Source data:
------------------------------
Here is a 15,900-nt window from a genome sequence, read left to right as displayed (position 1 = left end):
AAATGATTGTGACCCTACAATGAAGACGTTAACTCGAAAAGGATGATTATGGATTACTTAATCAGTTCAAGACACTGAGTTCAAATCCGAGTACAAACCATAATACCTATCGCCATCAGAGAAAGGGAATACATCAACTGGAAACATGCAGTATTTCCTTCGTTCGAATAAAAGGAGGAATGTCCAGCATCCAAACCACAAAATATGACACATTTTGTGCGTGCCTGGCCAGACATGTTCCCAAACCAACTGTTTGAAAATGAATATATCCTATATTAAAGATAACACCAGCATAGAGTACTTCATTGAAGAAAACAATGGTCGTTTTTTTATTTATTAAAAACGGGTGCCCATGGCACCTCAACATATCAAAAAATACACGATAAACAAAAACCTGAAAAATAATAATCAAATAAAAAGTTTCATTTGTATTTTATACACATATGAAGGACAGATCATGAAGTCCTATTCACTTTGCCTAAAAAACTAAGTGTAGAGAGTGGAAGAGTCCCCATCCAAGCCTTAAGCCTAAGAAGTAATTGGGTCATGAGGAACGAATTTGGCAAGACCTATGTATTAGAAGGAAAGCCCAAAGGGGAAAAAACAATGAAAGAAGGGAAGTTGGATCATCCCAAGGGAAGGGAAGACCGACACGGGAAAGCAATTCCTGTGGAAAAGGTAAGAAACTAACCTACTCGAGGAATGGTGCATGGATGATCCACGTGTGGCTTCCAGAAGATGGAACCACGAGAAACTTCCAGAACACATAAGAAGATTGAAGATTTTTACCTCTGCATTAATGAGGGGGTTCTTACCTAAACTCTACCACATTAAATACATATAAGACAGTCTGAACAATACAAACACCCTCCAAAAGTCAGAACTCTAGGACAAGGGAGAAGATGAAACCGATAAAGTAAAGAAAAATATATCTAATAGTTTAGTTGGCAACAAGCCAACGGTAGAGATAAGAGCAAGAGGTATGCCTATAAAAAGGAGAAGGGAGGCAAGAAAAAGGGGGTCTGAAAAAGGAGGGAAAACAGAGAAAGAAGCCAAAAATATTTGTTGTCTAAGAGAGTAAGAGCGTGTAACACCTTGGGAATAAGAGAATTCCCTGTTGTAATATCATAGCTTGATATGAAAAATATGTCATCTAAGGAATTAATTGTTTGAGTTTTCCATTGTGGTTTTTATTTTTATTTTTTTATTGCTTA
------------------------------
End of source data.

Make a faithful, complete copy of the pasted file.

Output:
Here is a 15,900-nt window from a genome sequence, read left to right as displayed (position 1 = left end):
AAATGATTGTGACCCTACAATGAAGACGTTAACTCGAAAAGGATGATTATGGATTACTTAATCAGTTCAAGACACTGAGTTCAAATCCGAGTACAAACCATAATACCTATCGCCATCAGAGAAAGGGAATACATCAACTGGAAACATGCAGTATTTCCTTCGTTCGAATAAAAGGAGGAATGTCCAGCATCCAAACCACAAAATATGACACATTTTGTGCGTGCCTGGCCAGACATGTTCCCAAACCAACTGTTTGAAAATGAATATATCCTATATTAAAGATAACACCAGCATAGAGTACTTCATTGAAGAAAACAATGGTCGTTTTTTTATTTATTAAAAACGGGTGCCCATGGCACCTCAACATATCAAAAAATACACGATAAACAAAAACCTGAAAAATAATAATCAAATAAAAAGTTTCATTTGTATTTTATACACATATGAAGGACAGATCATGAAGTCCTATTCACTTTGCCTAAAAAACTAAGTGTAGAGAGTGGAAGAGTCCCCATCCAAGCCTTAAGCCTAAGAAGTAATTGGGTCATGAGGAACGAATTTGGCAAGACCTATGTATTAGAAGGAAAGCCCAAAGGGGAAAAAACAATGAAAGAAGGGAAGTTGGATCATCCCAAGGGAAGGGAAGACCGACACGGGAAAGCAATTCCTGTGGAAAAGGTAAGAAACTAACCTACTCGAGGAATGGTGCATGGATGATCCACGTGTGGCTTCCAGAAGATGGAACCACGAGAAACTTCCAGAACACATAAGAAGATTGAAGATTTTTACCTCTGCATTAATGAGGGGGTTCTTACCTAAACTCTACCACATTAAATACATATAAGACAGTCTGAACAATACAAACACCCTCCAAAAGTCAGAACTCTAGGACAAGGGAGAAGATGAAACCGATAAAGTAAAGAAAAATATATCTAATAGTTTAGTTGGCAACAAGCCAACGGTAGAGATAAGAGCAAGAGGTATGCCTATAAAAAGGAGAAGGGAGGCAAGAAAAAGGGGGTCTGAAAAAGGAGGGAAAACAGAGAAAGAAGCCAAAAATATTTGTTGTCTAAGAGAGTAAGAGCGTGTAACACCTTGGGAATAAGAGAATTCCCTGTTGTAATATCATAGCTTGATATGAAAAATATGTCATCTAAGGAATTAATTGTTTGAGTTTTCCATTGTGGTTTTTATTTTTATTTTTTTATTGCTTA